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J Neurosci. 2014 Jul 23;34(30):9857-66. doi: 10.1523/JNEUROSCI.2758-13.2014.

A shared, flexible neural map architecture reflects capacity limits in both visual short-term memory and enumeration.

Author information

1
Center for Mind/Brain Sciences, University of Trento, I-38068 Rovereto, Italy, Department of Psychology, Humboldt University of Berlin, D-12489 Berlin, Germany, knops.andre@gmail.com.
2
Center for Mind/Brain Sciences, University of Trento, I-38068 Rovereto, Italy, National Institute of Health and Medical Research, Unit 992, Cognitive Neuroimaging Unit, F-91191 Gif/Yvette, France, Atomic Energy and Alternative Energies Commission, Departement of Life Sciences (DSV)/Biomedical Imaging Institute (I2BM), NeuroSpin Center, F-91191 Gif/Yvette, France, and.
3
Center for Neural and Cognitive Sciences, University of Hyderabad, 500046 Hyderabad, India.
4
National Institute of Health and Medical Research, Unit 992, Cognitive Neuroimaging Unit, F-91191 Gif/Yvette, France, Atomic Energy and Alternative Energies Commission, Departement of Life Sciences (DSV)/Biomedical Imaging Institute (I2BM), NeuroSpin Center, F-91191 Gif/Yvette, France, and.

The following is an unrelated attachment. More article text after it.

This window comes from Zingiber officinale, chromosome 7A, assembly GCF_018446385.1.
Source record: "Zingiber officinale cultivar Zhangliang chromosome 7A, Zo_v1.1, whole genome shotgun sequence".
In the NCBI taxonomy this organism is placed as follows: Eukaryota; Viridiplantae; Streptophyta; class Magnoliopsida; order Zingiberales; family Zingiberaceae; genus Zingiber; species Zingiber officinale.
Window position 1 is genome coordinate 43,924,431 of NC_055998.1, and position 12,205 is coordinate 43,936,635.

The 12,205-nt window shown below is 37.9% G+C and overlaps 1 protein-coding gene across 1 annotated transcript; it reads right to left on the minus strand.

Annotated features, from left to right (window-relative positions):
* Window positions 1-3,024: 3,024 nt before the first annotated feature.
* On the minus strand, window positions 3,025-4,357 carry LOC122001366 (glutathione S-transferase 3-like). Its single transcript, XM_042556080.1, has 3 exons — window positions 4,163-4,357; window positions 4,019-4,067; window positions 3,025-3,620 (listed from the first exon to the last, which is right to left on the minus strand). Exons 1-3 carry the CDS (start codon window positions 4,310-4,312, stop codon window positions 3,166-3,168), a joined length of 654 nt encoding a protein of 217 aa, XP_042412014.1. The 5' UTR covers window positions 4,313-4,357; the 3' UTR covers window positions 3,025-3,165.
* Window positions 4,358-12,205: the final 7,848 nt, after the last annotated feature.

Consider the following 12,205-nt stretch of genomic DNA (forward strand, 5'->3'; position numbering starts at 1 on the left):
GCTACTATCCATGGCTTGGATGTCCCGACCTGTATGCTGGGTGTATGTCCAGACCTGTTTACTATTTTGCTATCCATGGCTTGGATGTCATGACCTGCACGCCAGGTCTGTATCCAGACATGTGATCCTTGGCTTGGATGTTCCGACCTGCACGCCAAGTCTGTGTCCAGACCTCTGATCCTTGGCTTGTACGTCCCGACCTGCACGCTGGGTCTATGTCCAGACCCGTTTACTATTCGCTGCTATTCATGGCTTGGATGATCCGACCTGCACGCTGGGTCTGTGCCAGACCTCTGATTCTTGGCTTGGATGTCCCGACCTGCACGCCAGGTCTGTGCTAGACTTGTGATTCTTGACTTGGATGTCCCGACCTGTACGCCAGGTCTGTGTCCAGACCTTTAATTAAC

5
Center for Mind/Brain Sciences, University of Trento, I-38068 Rovereto, Italy.

Abstract

Human cognition is characterized by severe capacity limits: we can accurately track, enumerate, or hold in mind only a small number of items at a time. It remains debated whether capacity limitations across tasks are determined by a common system. Here we measure brain activation of adult subjects performing either a visual short-term memory (vSTM) task consisting of holding in mind precise information about the orientation and position of a variable number of items, or an enumeration task consisting of assessing the number of items in those sets. We show that task-specific capacity limits (three to four items in enumeration and two to three in vSTM) are neurally reflected in the activity of the posterior parietal cortex (PPC): an identical set of voxels in this region, commonly activated during the two tasks, changed its overall response profile reflecting task-specific capacity limitations. These results, replicated in a second experiment, were further supported by multivariate pattern analysis in which we could decode the number of items presented over a larger range during enumeration than during vSTM. Finally, we simulated our results with a computational model of PPC using a saliency map architecture in which the level of mutual inhibition between nodes gives rise to capacity limitations and reflects the task-dependent precision with which objects need to be encoded (high precision for vSTM, lower precision for enumeration). Together, our work supports the existence of a common, flexible system underlying capacity limits across tasks in PPC that may take the form of a saliency map.

PMID:
25057189
DOI:
10.1523/JNEUROSCI.2758-13.2014
[Indexed for MEDLINE]
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